A crowd of students gathered in Cushing Hall’s auditorium on March 20 to hear from Fr. Pat Conroy, S.J, the chaplain to the US House of Representatives. Fr. Conroy joked with the students before the start of the talk, asking where everyone was from. This Jesuit had connections in almost every part of the country—a theme explored in the rest of the lecture.
Fr. Conroy began the talk with a few bold statements, saying: “I’m kind of a big deal” and “People know who I am.” He named some of the many important people he has met through his ministry including Nancy Pelosi, John Boehner, Joe Biden, and Timothy Cardinal Dolan. His next PowerPoint slide featured newspapers with him on the front page. Photos of Fr. Conroy leading members of the House in prayer after the attack on the congressional baseball game in 2017 featured prominently in many publications. His other main moment in the media came in 2018 when Speaker Paul Ryan asked him to resign. Fr. Conroy resigned as asked, but a couple of weeks later rescinded his resignation because it was not the Speaker’s role to appoint the chaplain.
Next, Fr. Conroy explained some of his responsibilities as chaplain. One of his main duties is to open the House in prayer every day that it is in session. His usual prayer opens, “We give You thanks for giving us another day.” In an aside, he explained how this was taken by some news outlets as a jab at Speaker Ryan after he was reinstated. He cautioned the audience to read news carefully and be wary of such misrepresentations. In addition, his responsibilities include ministering to whatever spiritual needs the congressmen and congresswomen have.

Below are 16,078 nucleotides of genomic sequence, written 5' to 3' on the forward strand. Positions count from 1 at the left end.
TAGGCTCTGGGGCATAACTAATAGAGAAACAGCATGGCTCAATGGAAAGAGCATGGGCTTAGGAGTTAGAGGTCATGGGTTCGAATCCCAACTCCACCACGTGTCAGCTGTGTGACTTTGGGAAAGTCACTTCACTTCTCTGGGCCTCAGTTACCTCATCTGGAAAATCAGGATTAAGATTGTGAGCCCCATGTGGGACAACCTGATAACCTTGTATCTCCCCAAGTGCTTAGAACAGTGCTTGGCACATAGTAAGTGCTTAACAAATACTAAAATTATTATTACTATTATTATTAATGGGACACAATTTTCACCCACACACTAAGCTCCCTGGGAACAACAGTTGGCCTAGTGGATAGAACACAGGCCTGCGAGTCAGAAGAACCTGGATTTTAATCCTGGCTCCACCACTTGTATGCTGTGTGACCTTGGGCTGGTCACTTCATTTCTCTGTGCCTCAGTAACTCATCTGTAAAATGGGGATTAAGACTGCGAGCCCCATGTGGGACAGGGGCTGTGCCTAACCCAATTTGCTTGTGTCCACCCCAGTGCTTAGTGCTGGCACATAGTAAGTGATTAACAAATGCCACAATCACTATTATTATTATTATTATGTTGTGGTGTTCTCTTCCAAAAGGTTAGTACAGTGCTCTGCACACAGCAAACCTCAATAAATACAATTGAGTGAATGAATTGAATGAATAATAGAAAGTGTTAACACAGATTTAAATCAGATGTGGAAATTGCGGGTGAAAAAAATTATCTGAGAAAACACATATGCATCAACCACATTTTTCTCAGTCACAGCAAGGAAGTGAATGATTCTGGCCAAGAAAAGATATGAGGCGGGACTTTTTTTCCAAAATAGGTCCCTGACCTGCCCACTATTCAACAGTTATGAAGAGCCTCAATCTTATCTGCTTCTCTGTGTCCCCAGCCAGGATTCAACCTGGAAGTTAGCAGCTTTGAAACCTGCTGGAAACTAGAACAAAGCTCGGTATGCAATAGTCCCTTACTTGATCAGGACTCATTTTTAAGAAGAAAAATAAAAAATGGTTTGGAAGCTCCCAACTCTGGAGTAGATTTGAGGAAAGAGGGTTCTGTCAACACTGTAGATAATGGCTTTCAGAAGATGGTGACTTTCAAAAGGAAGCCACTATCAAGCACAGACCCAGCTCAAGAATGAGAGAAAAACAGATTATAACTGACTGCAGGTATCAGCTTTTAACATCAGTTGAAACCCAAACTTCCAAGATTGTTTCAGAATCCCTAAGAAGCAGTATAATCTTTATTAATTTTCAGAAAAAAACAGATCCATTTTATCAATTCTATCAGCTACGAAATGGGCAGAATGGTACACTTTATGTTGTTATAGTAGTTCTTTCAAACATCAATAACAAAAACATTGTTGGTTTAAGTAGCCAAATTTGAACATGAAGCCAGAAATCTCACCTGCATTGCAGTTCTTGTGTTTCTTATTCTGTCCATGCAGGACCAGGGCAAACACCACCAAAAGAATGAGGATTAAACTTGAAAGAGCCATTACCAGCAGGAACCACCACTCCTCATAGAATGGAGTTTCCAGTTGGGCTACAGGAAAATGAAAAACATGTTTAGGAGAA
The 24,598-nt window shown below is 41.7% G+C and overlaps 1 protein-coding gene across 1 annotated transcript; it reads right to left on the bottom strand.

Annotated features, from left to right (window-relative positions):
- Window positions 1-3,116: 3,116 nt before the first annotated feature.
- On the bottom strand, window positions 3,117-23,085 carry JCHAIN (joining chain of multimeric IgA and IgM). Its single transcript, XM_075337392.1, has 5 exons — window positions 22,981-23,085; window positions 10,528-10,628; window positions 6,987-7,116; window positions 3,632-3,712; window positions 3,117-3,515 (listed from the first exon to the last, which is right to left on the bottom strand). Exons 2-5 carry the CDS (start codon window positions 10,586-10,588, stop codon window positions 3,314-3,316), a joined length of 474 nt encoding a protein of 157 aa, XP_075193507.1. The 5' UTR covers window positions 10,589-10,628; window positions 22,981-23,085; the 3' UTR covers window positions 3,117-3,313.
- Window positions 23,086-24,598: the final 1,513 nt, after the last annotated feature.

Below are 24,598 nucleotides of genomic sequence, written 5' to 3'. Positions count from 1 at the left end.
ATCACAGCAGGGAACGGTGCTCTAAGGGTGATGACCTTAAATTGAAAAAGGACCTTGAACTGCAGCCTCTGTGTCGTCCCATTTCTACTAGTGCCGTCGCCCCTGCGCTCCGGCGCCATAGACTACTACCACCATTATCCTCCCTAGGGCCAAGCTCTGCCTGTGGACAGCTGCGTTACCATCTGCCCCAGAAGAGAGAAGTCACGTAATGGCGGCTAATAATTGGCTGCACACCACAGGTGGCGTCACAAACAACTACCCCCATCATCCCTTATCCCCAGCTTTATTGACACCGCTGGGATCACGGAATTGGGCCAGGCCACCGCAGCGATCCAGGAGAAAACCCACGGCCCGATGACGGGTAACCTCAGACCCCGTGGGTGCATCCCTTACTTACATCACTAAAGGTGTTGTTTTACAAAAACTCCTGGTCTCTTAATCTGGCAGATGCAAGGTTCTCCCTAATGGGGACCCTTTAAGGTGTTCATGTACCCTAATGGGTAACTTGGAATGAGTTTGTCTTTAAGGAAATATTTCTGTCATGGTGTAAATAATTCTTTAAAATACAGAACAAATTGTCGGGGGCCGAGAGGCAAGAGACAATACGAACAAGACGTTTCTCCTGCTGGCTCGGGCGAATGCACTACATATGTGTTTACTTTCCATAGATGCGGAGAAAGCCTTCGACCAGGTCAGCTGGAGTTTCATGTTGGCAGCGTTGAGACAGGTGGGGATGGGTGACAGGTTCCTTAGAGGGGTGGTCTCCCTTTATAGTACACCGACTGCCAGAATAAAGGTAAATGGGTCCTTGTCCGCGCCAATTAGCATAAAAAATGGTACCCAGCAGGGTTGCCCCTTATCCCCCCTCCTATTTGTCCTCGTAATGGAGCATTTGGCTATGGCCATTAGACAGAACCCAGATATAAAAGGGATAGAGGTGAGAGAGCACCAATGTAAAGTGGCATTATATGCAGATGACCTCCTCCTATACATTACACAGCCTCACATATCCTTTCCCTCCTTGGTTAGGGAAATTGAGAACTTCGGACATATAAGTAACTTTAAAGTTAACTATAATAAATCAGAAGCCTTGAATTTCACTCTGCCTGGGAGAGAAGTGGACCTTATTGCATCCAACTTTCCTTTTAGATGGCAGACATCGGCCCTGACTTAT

As a priest working in the US Capitol, Fr. Conroy had some remarks for the BC audience about Church-State relations. His role is often cited as a violation of separation of Church and State, but he reminded the audience that the same men who wrote the First Amendment also wrote the rule mandating a congressional chaplain. Fr. Conroy oversees many visiting clerics who can lead the opening prayer, but he was once involved in a lawsuit because he denied the request of Dan Baker, co-president of the Freedom from Religion Foundation, to lead a humanistic invocation after making the argument that it was not a prayer. Fr. Conroy won the case.
After providing his duties and frame of reference, Fr. Conroy explained his background. He had not explored a vocation to the priesthood before college, intending rather to go to law school and then into politics.
He said, “The priests I knew growing up were polite, holy, respectable men.”
Priesthood had never seemed like an option for him until he met Jesuits while at Gonzaga University. After interacting with them he realized he did not have to stop being himself to be a priest. Following a powerful experience on a retreat lead by Jesuits, he resolved to leave law school and join the Society of Jesus.
While he had expected to leave the realm of law completely behind, his superiors sent him to obtain his J.D. prior to theological studies. Fr. Conroy underscored the role of obedience in his life as a Jesuit. He had thought that he wanted to teach in a Jesuit high school, but he instead obeyed his superior. He spent several years ministering to and being a legal advocate for the residents of the Colville and Spokane Indian Reservations. Fr. Conroy said that these first years of his ministry involved lots of difficult work, but he now recognizes the providential role they played in forming him to be a better priest.
After spending 13 years in college ministry at Georgetown and Seattle Universities, Fr. Conroy’s superior sent him to Jesuit High School in Portland, Oregon. He recalled what a surprise this change in assignment was, joking “It certainly wasn’t a career move.” But Fr. Conroy once again emphasized the importance of obedience. Fr. Conroy taught and coached at the school for four years, and then during his yearly conversation with his superior, he was encouraged to apply for the recently-opened position of Chaplain to the House. He was shocked. This had not been part of his plan; however, trusting his superior, he applied for and received the position.
Fr. Conroy concluded, “I got this position due to obedience and a trust in my vows.”